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In 2013, Edward Snowden’s leak of damning government documents exposed the extensive surveillance activities of the NSA, including a secret U.K. program known as Phantom Parrot. This program allowed authorities to intercept individuals entering the country and download personal data from their electronic devices, all without their knowledge or consent. The implications of such surveillance and data collection form the core of Kate Stonehill’s debut feature documentary, also titled “Phantom Parrot,” which is making its premiere at the Zurich Film Festival’s Border Lines sidebar.
The documentary primarily revolves around the case of Muhammad Rabbani, a U.K. human rights activist who, in 2017, was found guilty of a terror-related crime for refusing to provide his passwords to police at London’s Heathrow Airport, under the powers granted by Britain’s Schedule 7 of the Terrorism Act 2000. Rabbani serves as the international director of the advocacy group CAGE, which aids individuals affected by state policies related to the so-called “war on terror.” His encounter with law enforcement occurred upon returning from Qatar, where he had been meeting with a client, Ali Al-Marri, who claimed to have been unjustly detained and tortured in the U.S. as a suspected terrorist.
Kate Stonehill’s entry into this documentary project was initially centered around Rabbani’s story. She had learned about his case through one of the protagonists of a short film she had previously made about individuals labeled as non-violent extremists by the U.K. government. At the time, Stonehill had limited knowledge of the backstory and the various dimensions her film would eventually explore. However, from the outset, she was deeply intrigued by the questions surrounding data ownership and the methods employed to access it.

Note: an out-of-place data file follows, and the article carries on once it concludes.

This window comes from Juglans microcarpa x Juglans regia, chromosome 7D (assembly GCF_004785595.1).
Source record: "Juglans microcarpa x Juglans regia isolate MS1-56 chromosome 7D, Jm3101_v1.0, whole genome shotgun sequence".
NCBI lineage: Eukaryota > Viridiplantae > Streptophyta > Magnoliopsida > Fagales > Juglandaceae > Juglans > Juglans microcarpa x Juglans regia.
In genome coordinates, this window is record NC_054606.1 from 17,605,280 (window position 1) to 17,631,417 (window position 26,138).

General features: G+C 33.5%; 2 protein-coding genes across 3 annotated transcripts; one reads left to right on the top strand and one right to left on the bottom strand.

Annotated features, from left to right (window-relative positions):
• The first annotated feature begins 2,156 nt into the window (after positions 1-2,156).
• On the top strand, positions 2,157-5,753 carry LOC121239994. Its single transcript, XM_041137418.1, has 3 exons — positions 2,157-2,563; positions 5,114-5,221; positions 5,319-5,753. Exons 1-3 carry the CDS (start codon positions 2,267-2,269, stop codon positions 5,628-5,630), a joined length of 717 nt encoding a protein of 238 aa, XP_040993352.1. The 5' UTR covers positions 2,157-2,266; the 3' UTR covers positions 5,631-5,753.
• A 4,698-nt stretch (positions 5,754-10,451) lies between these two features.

As a filmmaker with a primary focus on the digital age, power structures, and the complex relationship between citizens and the state, Stonehill recognized that Rabbani’s case presented an ideal opportunity to humanize a tech-related narrative—a rather rare occurrence.
Stonehill remarks, “We’ve got a person who’s going through a case that’s going to shed light on this question.”
Beyond the individual case, “Phantom Parrot” delves into the broader issues of intrusive technologies, which Rabbani aptly terms “digital strip-searches,” and the troubling acceptance of such practices by the public.
Stonehill emphasizes, “From the beginning, I was really interested in those bigger questions.”
The documentary also features and engages in discussions with prominent figures closely associated with the Snowden leaks and the revelations about NSA surveillance, including journalists Glenn Greenwald and Ryan Gallagher. The film revisits the 2013 detainment of Greenwald’s late husband, David Miranda, at Heathrow Airport under Schedule 7. At the time, Miranda was in transit from Berlin to Rio de Janeiro while carrying encrypted files, including a cache of highly classified U.K. intelligence documents.
Ryan Gallagher, who reported extensively on the Phantom Parrot program and the Rabbani case for The Intercept, and who was part of the team working on the Snowden archive, played a pivotal role in connecting these elements within the documentary.
Stonehill remarks, “There was a whole story behind how that reporting actually took place.” She underscores the irony that Miranda was detained under Schedule 7 while transporting documents that revealed the very secret policy that her film investigates.
The documentary also features appearances by renowned solicitor and human rights activist Gareth Peirce, who defended Rabbani in court, and Andrew Savage, Al-Marri’s U.S. attorney. Stonehill expresses her admiration for Peirce, describing her as “amazing” and highlighting her extensive career fighting for justice.
“Phantom Parrot” is being represented by Java Films and CAA, with CAA handling distribution in North America. Through its exploration of a crucial case and its connections to broader themes of surveillance, privacy, and civil liberties, the documentary promises to shed light on the intricate and contentious relationship between the state and its citizens in the digital age.